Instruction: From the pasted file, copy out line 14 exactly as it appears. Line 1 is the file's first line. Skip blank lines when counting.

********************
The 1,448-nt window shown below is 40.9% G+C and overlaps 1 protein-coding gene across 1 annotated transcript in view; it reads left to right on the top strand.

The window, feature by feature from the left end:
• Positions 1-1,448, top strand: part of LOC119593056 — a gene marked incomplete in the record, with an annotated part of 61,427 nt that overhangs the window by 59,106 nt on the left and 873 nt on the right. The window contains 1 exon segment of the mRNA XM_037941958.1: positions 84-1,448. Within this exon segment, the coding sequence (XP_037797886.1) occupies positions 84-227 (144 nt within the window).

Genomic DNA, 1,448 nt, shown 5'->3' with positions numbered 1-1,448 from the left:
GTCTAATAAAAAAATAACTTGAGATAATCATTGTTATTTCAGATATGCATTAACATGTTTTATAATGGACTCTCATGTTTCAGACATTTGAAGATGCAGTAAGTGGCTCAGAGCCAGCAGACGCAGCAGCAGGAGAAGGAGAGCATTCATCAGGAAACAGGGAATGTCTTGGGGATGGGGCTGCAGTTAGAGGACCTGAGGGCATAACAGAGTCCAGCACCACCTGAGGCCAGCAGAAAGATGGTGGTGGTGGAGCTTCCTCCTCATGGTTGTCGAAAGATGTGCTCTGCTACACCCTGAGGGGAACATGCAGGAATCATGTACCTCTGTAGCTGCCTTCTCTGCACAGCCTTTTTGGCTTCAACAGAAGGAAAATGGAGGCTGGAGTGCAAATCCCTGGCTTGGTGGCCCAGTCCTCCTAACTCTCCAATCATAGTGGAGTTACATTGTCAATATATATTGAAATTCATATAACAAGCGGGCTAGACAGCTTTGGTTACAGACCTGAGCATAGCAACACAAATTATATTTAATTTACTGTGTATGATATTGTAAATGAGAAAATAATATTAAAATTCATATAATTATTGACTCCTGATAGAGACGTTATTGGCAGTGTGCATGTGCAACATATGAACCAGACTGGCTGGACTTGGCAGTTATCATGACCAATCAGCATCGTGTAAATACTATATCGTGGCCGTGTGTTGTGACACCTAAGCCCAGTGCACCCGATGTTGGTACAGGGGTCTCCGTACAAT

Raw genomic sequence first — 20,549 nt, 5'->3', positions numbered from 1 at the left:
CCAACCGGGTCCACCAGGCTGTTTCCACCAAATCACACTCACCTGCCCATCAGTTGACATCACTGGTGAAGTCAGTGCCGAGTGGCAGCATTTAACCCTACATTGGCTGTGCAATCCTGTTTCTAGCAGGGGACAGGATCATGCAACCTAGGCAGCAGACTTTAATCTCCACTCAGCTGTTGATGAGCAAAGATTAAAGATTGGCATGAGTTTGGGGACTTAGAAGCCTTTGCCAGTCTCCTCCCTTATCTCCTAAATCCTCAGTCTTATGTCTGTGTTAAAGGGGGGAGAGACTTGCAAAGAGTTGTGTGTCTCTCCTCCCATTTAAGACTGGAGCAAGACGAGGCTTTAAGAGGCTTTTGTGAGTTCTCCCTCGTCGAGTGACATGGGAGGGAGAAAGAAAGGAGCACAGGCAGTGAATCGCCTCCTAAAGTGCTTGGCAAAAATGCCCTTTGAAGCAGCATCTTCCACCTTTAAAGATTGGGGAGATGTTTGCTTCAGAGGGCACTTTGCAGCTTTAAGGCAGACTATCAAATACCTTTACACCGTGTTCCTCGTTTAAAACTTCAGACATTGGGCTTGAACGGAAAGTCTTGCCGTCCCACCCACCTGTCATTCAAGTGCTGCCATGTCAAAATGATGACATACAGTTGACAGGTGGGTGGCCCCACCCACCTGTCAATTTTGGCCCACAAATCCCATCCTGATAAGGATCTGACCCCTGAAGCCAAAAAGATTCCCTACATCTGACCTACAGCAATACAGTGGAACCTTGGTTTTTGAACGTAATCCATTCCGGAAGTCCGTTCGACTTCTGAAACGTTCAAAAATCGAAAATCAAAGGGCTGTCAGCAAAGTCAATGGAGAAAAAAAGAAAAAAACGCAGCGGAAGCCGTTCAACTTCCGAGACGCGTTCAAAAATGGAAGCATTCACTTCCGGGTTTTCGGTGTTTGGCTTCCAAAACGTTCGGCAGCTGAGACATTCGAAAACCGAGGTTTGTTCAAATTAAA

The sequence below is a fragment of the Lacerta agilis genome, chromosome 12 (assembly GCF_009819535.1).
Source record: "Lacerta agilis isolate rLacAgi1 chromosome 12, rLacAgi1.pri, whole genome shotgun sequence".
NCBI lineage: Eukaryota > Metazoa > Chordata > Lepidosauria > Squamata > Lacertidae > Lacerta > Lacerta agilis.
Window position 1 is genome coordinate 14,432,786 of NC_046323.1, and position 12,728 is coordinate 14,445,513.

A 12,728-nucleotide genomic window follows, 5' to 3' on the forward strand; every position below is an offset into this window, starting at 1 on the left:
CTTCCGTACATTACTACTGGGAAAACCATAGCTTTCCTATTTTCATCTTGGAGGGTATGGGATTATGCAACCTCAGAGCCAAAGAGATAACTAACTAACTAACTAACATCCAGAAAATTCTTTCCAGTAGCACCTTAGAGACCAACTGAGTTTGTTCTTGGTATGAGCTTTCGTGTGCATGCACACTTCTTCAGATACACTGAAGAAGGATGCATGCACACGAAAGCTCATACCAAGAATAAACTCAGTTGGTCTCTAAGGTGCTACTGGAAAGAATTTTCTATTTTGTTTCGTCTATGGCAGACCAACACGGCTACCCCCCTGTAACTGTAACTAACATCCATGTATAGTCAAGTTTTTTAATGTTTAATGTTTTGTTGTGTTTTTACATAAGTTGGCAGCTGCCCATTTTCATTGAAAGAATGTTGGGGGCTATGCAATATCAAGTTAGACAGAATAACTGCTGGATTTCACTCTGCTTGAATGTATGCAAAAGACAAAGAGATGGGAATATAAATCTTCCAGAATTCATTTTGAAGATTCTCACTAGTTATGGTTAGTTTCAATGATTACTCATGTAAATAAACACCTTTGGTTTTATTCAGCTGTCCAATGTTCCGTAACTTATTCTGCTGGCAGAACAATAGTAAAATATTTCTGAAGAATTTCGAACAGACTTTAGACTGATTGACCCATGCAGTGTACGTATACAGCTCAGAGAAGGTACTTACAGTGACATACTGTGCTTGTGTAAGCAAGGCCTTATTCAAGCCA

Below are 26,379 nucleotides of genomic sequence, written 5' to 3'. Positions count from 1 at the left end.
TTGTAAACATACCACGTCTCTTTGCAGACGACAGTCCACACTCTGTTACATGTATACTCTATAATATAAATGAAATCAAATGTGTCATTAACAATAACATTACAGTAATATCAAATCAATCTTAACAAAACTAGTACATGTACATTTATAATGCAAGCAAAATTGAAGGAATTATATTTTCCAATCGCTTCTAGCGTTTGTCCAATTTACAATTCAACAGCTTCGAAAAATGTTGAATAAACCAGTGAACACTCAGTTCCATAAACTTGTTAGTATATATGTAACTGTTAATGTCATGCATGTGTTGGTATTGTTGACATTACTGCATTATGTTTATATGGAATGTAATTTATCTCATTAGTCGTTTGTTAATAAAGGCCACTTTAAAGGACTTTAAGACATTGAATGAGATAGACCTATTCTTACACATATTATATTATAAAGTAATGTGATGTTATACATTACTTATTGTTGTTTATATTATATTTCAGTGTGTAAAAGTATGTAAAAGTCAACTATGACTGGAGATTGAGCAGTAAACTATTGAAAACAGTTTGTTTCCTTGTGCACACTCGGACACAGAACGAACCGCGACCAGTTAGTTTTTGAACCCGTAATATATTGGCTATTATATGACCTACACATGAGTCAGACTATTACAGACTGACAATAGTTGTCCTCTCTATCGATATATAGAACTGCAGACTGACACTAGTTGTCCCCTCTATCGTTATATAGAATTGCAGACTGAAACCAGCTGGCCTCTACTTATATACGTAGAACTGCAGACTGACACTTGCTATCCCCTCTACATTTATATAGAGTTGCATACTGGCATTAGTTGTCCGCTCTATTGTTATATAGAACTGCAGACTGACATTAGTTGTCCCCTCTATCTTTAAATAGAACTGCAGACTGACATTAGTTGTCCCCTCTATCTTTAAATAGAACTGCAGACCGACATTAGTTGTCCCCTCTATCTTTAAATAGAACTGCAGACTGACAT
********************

Below are 26,379 nucleotides of genomic sequence, written 5' to 3'. Positions count from 1 at the left end.